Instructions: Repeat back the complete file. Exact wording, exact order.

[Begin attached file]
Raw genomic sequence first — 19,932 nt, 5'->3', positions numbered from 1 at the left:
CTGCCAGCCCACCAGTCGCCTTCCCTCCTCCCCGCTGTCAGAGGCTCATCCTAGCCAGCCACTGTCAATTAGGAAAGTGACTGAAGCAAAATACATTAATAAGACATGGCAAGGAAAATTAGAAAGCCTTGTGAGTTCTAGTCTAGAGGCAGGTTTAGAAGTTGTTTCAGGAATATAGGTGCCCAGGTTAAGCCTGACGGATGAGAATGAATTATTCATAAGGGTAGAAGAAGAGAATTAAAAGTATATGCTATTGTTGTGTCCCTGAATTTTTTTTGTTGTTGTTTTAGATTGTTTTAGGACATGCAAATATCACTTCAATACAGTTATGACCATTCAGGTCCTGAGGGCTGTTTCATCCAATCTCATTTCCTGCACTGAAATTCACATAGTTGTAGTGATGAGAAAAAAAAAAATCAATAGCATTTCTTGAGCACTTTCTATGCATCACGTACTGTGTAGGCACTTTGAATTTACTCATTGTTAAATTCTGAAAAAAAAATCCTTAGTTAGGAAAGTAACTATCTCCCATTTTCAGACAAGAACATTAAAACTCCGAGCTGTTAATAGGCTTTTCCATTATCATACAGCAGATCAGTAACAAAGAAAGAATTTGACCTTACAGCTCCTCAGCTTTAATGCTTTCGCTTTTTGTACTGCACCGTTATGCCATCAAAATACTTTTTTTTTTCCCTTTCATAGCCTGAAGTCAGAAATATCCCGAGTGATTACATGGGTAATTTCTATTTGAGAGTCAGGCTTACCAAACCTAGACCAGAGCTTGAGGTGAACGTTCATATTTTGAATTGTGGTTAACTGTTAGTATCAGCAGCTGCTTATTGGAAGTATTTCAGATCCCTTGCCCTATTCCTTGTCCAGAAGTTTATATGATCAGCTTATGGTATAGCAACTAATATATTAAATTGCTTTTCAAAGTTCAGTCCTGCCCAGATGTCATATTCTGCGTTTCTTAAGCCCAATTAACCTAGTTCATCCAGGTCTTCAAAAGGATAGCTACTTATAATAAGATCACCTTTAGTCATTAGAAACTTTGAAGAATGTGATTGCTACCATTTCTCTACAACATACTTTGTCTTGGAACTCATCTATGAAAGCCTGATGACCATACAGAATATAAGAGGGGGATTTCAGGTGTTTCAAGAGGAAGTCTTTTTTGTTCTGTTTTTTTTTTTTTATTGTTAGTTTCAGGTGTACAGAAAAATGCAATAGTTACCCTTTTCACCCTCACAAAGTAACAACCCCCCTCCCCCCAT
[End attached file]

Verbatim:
Raw genomic sequence first — 19,932 nt, 5'->3', positions numbered from 1 at the left:
CTGCCAGCCCACCAGTCGCCTTCCCTCCTCCCCGCTGTCAGAGGCTCATCCTAGCCAGCCACTGTCAATTAGGAAAGTGACTGAAGCAAAATACATTAATAAGACATGGCAAGGAAAATTAGAAAGCCTTGTGAGTTCTAGTCTAGAGGCAGGTTTAGAAGTTGTTTCAGGAATATAGGTGCCCAGGTTAAGCCTGACGGATGAGAATGAATTATTCATAAGGGTAGAAGAAGAGAATTAAAAGTATATGCTATTGTTGTGTCCCTGAATTTTTTTTGTTGTTGTTTTAGATTGTTTTAGGACATGCAAATATCACTTCAATACAGTTATGACCATTCAGGTCCTGAGGGCTGTTTCATCCAATCTCATTTCCTGCACTGAAATTCACATAGTTGTAGTGATGAGAAAAAAAAAAATCAATAGCATTTCTTGAGCACTTTCTATGCATCACGTACTGTGTAGGCACTTTGAATTTACTCATTGTTAAATTCTGAAAAAAAAATCCTTAGTTAGGAAAGTAACTATCTCCCATTTTCAGACAAGAACATTAAAACTCCGAGCTGTTAATAGGCTTTTCCATTATCATACAGCAGATCAGTAACAAAGAAAGAATTTGACCTTACAGCTCCTCAGCTTTAATGCTTTCGCTTTTTGTACTGCACCGTTATGCCATCAAAATACTTTTTTTTTTCCCTTTCATAGCCTGAAGTCAGAAATATCCCGAGTGATTACATGGGTAATTTCTATTTGAGAGTCAGGCTTACCAAACCTAGACCAGAGCTTGAGGTGAACGTTCATATTTTGAATTGTGGTTAACTGTTAGTATCAGCAGCTGCTTATTGGAAGTATTTCAGATCCCTTGCCCTATTCCTTGTCCAGAAGTTTATATGATCAGCTTATGGTATAGCAACTAATATATTAAATTGCTTTTCAAAGTTCAGTCCTGCCCAGATGTCATATTCTGCGTTTCTTAAGCCCAATTAACCTAGTTCATCCAGGTCTTCAAAAGGATAGCTACTTATAATAAGATCACCTTTAGTCATTAGAAACTTTGAAGAATGTGATTGCTACCATTTCTCTACAACATACTTTGTCTTGGAACTCATCTATGAAAGCCTGATGACCATACAGAATATAAGAGGGGGATTTCAGGTGTTTCAAGAGGAAGTCTTTTTTGTTCTGTTTTTTTTTTTTTATTGTTAGTTTCAGGTGTACAGAAAAATGCAATAGTTACCCTTTTCACCCTCACAAAGTAACAACCCCCCTCCCCCCAT